Havin’ what it takes
Let me see if I’ve got this straight: Sarah Palin is saying we don’t know enough about Barack Obama?
Sarah Palin, who six weeks ago did not yet exist for 99 percent of the American people? Sarah Palin, whose biography even now consists of a handful of adjectives and anecdotes, half of which (“I said, ‘Thanks, but no thanks’”) are themselves distortions or outright fabrications?
Sarah Palin is saying we don’t know enough about Barack Obama?!
That Sarah Palin?
That Sarah Palin.
She seems to have convinced herself that making it through one vice-presidential debate without doing any further damage to her reputation—which is to say, without spontaneously combusting right there on stage—now gives her sufficient standing to question Barack Obama’s background, character, honesty, patriotism. Which she’s only too happy to do, over and over again.
She doesn’t think that’s just a little bit screwy?
She doesn’t think.
* * *
The camera loves Sarah Palin. Darn right it does! You betcha!
The microphone? Not so much.
Folksy is nice. I like folksy. But a little folksy goes a long way with me. With most people. It’s fine if you’re putting on a revival of “Li’l Abner.” Hey! Golly!!
For running a national government in difficult times? That’s a different matter. And it’s no substitute for…for…
What’s that word I’m looking for?
For knowledge. For knowin’ stuff.
And watching Sarah Palin over these past six weeks—from her great convention speech, to stumbling around with Charlie Gibson, to imploding with Katie Couric, to surviving a debate with Joe Biden—you had to notice:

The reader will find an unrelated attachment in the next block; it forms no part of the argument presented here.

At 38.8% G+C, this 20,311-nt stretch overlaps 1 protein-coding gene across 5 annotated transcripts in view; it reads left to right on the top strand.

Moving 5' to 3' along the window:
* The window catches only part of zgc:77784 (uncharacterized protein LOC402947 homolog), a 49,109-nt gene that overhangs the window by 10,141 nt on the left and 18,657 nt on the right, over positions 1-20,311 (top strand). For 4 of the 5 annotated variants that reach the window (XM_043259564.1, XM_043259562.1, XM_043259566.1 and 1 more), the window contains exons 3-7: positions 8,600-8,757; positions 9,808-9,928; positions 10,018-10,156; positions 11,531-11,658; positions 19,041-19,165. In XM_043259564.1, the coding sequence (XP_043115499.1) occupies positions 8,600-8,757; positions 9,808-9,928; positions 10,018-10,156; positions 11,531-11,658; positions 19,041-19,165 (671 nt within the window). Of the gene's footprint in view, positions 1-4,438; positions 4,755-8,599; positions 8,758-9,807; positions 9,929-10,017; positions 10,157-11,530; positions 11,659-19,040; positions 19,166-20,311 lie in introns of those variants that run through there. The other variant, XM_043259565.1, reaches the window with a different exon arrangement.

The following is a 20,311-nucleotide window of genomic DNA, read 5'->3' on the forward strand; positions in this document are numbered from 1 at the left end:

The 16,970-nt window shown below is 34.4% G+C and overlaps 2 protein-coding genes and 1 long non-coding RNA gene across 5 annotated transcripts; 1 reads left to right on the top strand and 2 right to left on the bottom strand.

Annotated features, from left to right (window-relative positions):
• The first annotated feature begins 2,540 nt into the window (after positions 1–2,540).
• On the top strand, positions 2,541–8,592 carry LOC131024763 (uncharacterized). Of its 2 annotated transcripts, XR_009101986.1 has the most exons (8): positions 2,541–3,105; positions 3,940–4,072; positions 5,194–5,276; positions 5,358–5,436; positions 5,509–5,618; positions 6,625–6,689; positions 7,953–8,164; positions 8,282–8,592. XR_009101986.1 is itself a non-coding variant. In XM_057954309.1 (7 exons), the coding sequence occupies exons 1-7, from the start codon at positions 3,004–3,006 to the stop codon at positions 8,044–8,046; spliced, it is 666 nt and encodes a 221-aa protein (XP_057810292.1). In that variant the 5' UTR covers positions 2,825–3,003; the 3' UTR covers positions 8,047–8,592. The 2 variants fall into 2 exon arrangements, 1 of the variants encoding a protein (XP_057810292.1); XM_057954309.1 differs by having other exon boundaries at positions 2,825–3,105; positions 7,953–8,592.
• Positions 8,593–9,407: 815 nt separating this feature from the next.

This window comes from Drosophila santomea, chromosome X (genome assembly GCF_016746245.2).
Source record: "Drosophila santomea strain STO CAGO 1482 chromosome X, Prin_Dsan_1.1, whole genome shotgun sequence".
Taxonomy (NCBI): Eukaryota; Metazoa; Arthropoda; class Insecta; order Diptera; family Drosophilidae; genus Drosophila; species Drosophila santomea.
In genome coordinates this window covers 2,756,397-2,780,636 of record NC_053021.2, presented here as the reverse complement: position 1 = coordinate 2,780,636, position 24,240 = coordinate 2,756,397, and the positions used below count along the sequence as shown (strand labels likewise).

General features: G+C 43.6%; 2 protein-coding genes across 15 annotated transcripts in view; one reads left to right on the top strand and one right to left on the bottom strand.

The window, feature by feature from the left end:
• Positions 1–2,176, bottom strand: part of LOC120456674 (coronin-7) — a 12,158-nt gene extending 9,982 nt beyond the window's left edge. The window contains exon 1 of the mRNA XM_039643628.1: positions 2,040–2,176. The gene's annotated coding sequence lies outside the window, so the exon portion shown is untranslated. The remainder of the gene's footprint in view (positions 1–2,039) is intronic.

She still hasn’t given any sign that she actually knows anything about anything.
I take that back: She knows something about energy. Or at least about pipelines, and drilling. Which is why she kept trying to turn the debate conversation back to energy every chance she got. (Regardless of the question she’d been asked.)
The rest of it was just talking points. Memorized. And only one answer deep.
That just doesn’t cut it—not for a vice president, let alone a potential president.
We’ve already tried unapologetically shallow and proudly incurious with the current Oval Office occupant. How’s that working out?
* * *
“She came across like everybody!”—that’s what someone was saying on one of those post-debate TV panels of uncommitted voters.
“She sounds just like me!” That’s the other one you keep hearing—“She sounds just like me!” That’s nice.
Maybe she can be Secretary of Next-Door Neighbor.
But—no offense—I don’t want someone who’s “just like me” to be vice president of the United States, any more than I’d want someone who’s “just like me” to be my dentist, or my heart surgeon, or my air-traffic controller. I’d want someone who’s qualified.
Unless you think that all the problems we’re facing in this country are so simple that anyone can solve them. You don’t really think that, do you?
I didn’t think so.
That’s not elitist. And it’s certainly not sexist. There are plenty of highly talented, highly qualified women out there—in government service, in community organizations, in business, in the media. Women who absolutely know their stuff.
Sarah Palin—perky, feisty, folksy Sarah Palin—just doesn’t happen to be one of them.
Rick Horowitz is a syndicated columnist. You can write to him at firstname.lastname@example.org.